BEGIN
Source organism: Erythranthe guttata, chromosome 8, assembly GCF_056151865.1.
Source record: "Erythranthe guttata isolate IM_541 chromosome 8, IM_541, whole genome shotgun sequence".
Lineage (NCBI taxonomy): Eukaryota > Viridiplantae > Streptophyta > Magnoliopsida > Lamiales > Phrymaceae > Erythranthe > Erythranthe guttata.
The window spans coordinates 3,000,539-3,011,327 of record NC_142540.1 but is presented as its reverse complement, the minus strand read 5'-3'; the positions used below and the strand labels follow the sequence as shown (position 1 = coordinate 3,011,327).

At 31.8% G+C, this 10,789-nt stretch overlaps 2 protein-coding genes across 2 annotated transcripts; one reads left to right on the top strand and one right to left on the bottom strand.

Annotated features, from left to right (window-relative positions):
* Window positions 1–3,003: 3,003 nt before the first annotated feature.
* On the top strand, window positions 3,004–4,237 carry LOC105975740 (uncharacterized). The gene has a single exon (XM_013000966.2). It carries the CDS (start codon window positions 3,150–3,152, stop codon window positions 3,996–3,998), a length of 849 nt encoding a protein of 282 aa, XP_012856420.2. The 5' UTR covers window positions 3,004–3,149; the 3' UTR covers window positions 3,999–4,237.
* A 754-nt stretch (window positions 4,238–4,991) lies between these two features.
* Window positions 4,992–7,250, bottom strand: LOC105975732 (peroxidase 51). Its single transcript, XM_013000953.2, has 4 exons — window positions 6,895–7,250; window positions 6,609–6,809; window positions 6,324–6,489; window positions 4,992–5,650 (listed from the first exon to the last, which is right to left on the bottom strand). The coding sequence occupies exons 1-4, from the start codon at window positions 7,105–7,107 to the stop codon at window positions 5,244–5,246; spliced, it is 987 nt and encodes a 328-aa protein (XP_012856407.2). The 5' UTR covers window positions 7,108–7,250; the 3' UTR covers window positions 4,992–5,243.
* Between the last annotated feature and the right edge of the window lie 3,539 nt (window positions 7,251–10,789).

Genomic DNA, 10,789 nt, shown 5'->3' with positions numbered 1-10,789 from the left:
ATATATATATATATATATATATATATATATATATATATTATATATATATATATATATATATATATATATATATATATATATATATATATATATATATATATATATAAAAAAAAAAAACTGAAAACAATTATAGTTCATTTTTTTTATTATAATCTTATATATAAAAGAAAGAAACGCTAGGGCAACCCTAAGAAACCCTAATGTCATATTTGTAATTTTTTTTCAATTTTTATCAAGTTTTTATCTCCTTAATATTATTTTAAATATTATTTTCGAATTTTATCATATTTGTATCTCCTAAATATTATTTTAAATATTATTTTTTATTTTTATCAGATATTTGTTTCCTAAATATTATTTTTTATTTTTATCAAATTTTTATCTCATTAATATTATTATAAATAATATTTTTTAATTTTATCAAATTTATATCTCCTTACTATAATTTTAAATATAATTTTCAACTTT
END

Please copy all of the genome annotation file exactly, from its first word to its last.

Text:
Source organism: Erythranthe guttata, chromosome 8, assembly GCF_056151865.1.
Source record: "Erythranthe guttata isolate IM_541 chromosome 8, IM_541, whole genome shotgun sequence".
Lineage (NCBI taxonomy): Eukaryota > Viridiplantae > Streptophyta > Magnoliopsida > Lamiales > Phrymaceae > Erythranthe > Erythranthe guttata.
The window spans coordinates 3,000,539-3,011,327 of record NC_142540.1 but is presented as its reverse complement, the minus strand read 5'-3'; the positions used below and the strand labels follow the sequence as shown (position 1 = coordinate 3,011,327).

At 31.8% G+C, this 10,789-nt stretch overlaps 2 protein-coding genes across 2 annotated transcripts; one reads left to right on the top strand and one right to left on the bottom strand.

Annotated features, from left to right (window-relative positions):
* Window positions 1–3,003: 3,003 nt before the first annotated feature.
* On the top strand, window positions 3,004–4,237 carry LOC105975740 (uncharacterized). The gene has a single exon (XM_013000966.2). It carries the CDS (start codon window positions 3,150–3,152, stop codon window positions 3,996–3,998), a length of 849 nt encoding a protein of 282 aa, XP_012856420.2. The 5' UTR covers window positions 3,004–3,149; the 3' UTR covers window positions 3,999–4,237.
* A 754-nt stretch (window positions 4,238–4,991) lies between these two features.
* Window positions 4,992–7,250, bottom strand: LOC105975732 (peroxidase 51). Its single transcript, XM_013000953.2, has 4 exons — window positions 6,895–7,250; window positions 6,609–6,809; window positions 6,324–6,489; window positions 4,992–5,650 (listed from the first exon to the last, which is right to left on the bottom strand). The coding sequence occupies exons 1-4, from the start codon at window positions 7,105–7,107 to the stop codon at window positions 5,244–5,246; spliced, it is 987 nt and encodes a 328-aa protein (XP_012856407.2). The 5' UTR covers window positions 7,108–7,250; the 3' UTR covers window positions 4,992–5,243.
* Between the last annotated feature and the right edge of the window lie 3,539 nt (window positions 7,251–10,789).

Genomic DNA, 10,789 nt, shown 5'->3' with positions numbered 1-10,789 from the left:
ATATATATATATATATATATATATATATATATATATATTATATATATATATATATATATATATATATATATATATATATATATATATATATATATATATATATATAAAAAAAAAAAACTGAAAACAATTATAGTTCATTTTTTTTATTATAATCTTATATATAAAAGAAAGAAACGCTAGGGCAACCCTAAGAAACCCTAATGTCATATTTGTAATTTTTTTTCAATTTTTATCAAGTTTTTATCTCCTTAATATTATTTTAAATATTATTTTCGAATTTTATCATATTTGTATCTCCTAAATATTATTTTAAATATTATTTTTTATTTTTATCAGATATTTGTTTCCTAAATATTATTTTTTATTTTTATCAAATTTTTATCTCATTAATATTATTATAAATAATATTTTTTAATTTTATCAAATTTATATCTCCTTACTATAATTTTAAATATAATTTTCAACTTT